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'People just want to stay single': What it's like to date in Austin's tech playground

(Pexels)

After moving from Honduras to Austin in high school, Giselle Suazo Arriaga has accumulated years of dating experience in the capital city. And in that time, she and her friends observed what they call “Peter Pan syndrome” in the dating pool.


“They don't want to be ‘tied down,’ as they say because you're essentially in a playground. There are so many people in the city,” Arriaga said.

The 28-year-old who works as a marketing manager went on to say she’s been on dates with men in their 20s, 30s and 40s, but finds the same pattern plays out regardless of age. She's also been out with the so-called "tech bros," or those who Reddit and other parts of the Internet have described as men working for companies like Google or Tesla and have therefore become somewhat egotistical or arrogant.

“I try not to stereotype all tech bros,” Arriaga said. “But it's interesting how they continuously prove that there is a stereotype. Like, they uphold it, you know what I mean?”

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The migration of tech workers to Austin has resulted in some feeling unfavorable about the dating pool. Arriaga says tech workers, often consisting of young men earning impressive salaries, may exhibit the Peter Pan syndrome more commonly.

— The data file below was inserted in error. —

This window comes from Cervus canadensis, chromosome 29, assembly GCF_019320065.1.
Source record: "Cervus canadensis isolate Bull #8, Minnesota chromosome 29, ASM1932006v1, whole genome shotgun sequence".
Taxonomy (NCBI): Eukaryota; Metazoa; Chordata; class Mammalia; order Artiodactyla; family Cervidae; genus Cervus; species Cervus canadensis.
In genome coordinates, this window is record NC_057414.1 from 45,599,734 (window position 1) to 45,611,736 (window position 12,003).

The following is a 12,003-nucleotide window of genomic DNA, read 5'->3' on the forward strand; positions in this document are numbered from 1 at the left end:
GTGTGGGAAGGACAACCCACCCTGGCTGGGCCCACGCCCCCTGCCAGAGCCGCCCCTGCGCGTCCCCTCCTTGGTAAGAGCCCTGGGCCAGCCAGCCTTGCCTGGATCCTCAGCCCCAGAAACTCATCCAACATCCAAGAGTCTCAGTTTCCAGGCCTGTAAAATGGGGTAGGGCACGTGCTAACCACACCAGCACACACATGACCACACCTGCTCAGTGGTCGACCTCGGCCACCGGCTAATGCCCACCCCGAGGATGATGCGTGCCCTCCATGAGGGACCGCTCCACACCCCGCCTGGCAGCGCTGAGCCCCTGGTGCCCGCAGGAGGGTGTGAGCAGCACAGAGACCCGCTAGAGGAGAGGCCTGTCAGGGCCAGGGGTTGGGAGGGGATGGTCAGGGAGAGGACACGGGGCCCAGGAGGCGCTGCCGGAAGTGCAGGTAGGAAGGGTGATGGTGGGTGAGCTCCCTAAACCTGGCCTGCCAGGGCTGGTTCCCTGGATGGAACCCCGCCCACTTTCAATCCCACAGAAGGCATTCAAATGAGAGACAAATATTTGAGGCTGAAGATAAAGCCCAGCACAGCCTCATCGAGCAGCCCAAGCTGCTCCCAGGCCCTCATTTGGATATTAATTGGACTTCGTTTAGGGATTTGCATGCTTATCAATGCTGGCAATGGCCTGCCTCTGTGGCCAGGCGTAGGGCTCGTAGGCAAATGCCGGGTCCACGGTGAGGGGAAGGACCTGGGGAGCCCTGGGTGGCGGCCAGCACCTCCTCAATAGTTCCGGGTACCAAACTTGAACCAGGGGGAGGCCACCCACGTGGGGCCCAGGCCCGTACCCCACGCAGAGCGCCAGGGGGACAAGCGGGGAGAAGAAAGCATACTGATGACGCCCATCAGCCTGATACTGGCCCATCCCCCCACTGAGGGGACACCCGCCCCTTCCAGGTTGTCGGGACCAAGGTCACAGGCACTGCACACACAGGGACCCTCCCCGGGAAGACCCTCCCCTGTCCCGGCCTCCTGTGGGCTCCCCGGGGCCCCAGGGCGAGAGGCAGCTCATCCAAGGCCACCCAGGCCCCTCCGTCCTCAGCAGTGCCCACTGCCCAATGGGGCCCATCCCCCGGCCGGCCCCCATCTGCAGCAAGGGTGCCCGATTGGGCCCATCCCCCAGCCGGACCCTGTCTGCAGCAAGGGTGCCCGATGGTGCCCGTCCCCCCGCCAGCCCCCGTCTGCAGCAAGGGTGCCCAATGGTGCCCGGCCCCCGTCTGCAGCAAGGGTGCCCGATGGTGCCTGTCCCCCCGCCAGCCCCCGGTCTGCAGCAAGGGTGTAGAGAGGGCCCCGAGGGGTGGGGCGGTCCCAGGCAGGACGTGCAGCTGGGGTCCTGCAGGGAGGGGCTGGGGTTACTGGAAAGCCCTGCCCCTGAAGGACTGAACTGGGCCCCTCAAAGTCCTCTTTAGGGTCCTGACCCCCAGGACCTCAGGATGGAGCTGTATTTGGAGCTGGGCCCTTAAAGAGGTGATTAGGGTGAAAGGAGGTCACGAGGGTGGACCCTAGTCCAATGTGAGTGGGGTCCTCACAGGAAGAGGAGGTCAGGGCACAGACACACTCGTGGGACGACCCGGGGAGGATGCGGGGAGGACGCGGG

Anoush Stevenson with SpeedAustin Dating, which has matchmaking and speed dating services across the nation, says more men have expressed interest in their services as pandemic restrictions eased and Austin's tech scene continues to flourish. It's a trend that has created a more even ratio of men to women.

“It used to be more female heavy for us in Austin,” Stevenson said. “And I don't know if that's connected to the influx of tech workers now that there's a balancing for us in that there's as many guys if not more, signing up than women now.”


When it comes to dating apps, Stevenson said those can lead to frustration.

"People are, I think, just fed up with it," Stevenson said. "They just want to know, in a few minutes, is there an attraction? Is there a chemistry there?" She added that the speed dating events don't add pressure to what happens next after the date. Attendees are asked to write down whether they're interested in meeting that person again or not, and her team takes care of the rest.

Such a carefree experience hasn't been as common for Arriaga, and she's worked to try to find out people's intentions before agreeing to a date.

“I genuinely feel like people just want to stay single though,” Arriaga said. “I don't really find guys that are like, ‘I want a relationship right now.’”

Still, Arriaga is hopeful that she’ll eventually meet someone who’s compatible with her.

“I genuinely believe that there's someone out there for everyone, it just takes time to find them,” Arriaga said.

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